“Those things are absolutely a part of who you become under Creighton’s Jesuit influence. You don’t sit and think, ‘What are the values that I want to adhere to?’ They become part of your core, what you value, how you hold yourself out, how you carry yourself, how you treat others, how you think. They absolutely become a core part of who you are.”

Even so, O’Malley had much to ponder beyond the welfare of his employees. Among the many industries affected by the shutdowns and restrictions associated with the COVID-19 pandemic, few were hit harder than the travel industry. Once borders began closing, and the impact on T&T’s business in Europe became apparent, O’Malley and his leadership team braced for impact. And when COVID hit, it hit hard.

“All of a sudden we found ourselves going from 100 miles an hour to three miles an hour. Ninety-seven percent of our business was gone in about a three-day period, and it stayed that way for months and months,” O’Malley says. “April was that way, June was that way and July was that way. A good month was if we were only down 93% to 95% over the prior year.”

Pay cuts were instituted across the board. Executive officers went without pay.

It would be a long haul. Today, almost 16 months after COVID-19’s first impact, business remains just more than a third of what it was in 2019.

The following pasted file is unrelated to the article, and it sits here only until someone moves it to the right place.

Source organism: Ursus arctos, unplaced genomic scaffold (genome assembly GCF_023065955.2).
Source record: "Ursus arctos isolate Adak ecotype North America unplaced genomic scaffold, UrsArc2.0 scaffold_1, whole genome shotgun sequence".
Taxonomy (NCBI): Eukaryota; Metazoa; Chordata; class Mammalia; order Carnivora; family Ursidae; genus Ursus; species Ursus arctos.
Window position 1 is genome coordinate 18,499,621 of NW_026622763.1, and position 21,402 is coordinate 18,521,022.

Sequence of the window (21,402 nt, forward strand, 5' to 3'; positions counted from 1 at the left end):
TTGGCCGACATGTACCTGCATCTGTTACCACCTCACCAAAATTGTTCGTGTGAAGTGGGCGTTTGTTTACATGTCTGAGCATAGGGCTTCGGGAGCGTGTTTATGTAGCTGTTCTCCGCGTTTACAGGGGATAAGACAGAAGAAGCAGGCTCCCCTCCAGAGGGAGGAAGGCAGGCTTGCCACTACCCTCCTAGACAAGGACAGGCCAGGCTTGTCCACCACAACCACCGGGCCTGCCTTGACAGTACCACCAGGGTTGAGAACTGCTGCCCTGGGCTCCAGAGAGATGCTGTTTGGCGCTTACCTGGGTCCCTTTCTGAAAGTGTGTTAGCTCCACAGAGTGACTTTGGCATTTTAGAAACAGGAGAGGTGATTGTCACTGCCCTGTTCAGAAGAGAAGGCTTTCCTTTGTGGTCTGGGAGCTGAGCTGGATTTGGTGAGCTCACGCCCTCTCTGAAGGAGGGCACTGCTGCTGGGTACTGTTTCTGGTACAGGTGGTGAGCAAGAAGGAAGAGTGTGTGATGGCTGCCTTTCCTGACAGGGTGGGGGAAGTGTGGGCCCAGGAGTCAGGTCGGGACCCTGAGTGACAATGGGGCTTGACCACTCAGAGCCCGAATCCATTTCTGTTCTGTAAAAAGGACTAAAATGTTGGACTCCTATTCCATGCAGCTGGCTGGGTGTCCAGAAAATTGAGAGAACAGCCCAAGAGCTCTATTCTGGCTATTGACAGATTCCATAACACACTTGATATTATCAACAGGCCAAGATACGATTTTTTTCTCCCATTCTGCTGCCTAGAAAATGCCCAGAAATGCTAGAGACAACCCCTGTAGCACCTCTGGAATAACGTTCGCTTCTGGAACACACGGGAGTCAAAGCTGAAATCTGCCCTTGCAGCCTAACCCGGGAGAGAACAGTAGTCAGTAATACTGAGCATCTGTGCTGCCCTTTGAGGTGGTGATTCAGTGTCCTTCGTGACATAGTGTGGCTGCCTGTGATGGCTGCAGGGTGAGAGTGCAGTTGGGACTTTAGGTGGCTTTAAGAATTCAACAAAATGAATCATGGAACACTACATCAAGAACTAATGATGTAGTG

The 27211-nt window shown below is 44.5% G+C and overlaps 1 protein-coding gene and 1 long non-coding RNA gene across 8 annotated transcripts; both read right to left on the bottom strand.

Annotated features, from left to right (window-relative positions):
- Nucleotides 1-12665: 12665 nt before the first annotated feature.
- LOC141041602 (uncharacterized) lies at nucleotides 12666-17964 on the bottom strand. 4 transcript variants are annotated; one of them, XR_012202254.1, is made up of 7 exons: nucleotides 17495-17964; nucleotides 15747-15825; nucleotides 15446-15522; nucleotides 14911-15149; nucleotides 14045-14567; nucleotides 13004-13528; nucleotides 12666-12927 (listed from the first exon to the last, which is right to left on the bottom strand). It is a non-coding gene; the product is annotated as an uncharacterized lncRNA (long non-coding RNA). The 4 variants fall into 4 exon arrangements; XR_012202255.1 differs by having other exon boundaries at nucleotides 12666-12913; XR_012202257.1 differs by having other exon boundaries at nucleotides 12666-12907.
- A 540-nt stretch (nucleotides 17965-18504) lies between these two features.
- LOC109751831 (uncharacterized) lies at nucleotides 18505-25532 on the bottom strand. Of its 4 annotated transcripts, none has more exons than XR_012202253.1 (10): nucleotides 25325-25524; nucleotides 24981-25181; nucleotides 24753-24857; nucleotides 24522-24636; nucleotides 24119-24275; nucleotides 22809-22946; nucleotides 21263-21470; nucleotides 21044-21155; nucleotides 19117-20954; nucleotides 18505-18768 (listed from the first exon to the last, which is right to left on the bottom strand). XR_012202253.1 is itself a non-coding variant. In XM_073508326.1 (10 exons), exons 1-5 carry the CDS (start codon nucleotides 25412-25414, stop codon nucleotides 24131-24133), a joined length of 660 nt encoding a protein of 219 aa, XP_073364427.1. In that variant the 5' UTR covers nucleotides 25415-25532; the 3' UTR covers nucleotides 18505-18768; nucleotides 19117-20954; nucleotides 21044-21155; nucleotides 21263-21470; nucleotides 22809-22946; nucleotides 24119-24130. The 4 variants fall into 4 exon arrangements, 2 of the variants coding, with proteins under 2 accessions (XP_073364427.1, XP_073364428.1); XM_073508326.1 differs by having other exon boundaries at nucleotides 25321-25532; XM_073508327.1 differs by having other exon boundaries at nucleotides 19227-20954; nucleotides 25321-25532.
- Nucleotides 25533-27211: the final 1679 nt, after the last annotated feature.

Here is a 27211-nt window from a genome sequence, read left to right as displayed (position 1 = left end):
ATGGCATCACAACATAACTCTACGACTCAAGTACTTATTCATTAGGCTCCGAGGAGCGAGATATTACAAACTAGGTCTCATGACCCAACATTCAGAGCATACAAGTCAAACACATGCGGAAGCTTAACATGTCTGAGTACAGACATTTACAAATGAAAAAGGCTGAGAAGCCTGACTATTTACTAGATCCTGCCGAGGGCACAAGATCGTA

It wasn’t just the loss of income. The employees were, after all, part owners of the company and had watched the value of their T&T stock plunge to a small fraction of its worth, a loss in some cases representing hundreds of thousands of dollars.

This, too, weighed heavy, so O’Malley began to think more seriously about occasional conversations he had had with corporate travel executives 8,500 miles away in Brisbane, the capital city of the Australian state of Queensland. Along with similar corporate entities, Brisbane-based Corporate Travel Management — like T&T a global manager of corporate travel — had occasionally approached O’Malley about the possibility of an acquisition. His response had always been a polite thank-you-for-the-interest-but-we’re-happy-as-we-are.

Now he began to reconsider, and in that reconsideration he found a solution.

It was hard, he says — very hard — but the completion of a $200 million sale to the Australians in October of 2020 preserved the value of employee equity and put the company back on a growth track that O’Malley is confident will revive the happy days of not so very long ago.

The hard reality, O’Malley says, was that his desire to help his people was severely constrained by circumstances.

“There was only so much I could do to help,” he says, “and only so much I can do to help, because this has been so hard on everybody. So getting the employees protected, getting the value that they built protected, was absolutely the right thing to do. It was hard to take one of the 100 largest employee-owned companies in the United States and sell it, but given the circumstances I think it was absolutely the right thing to do.”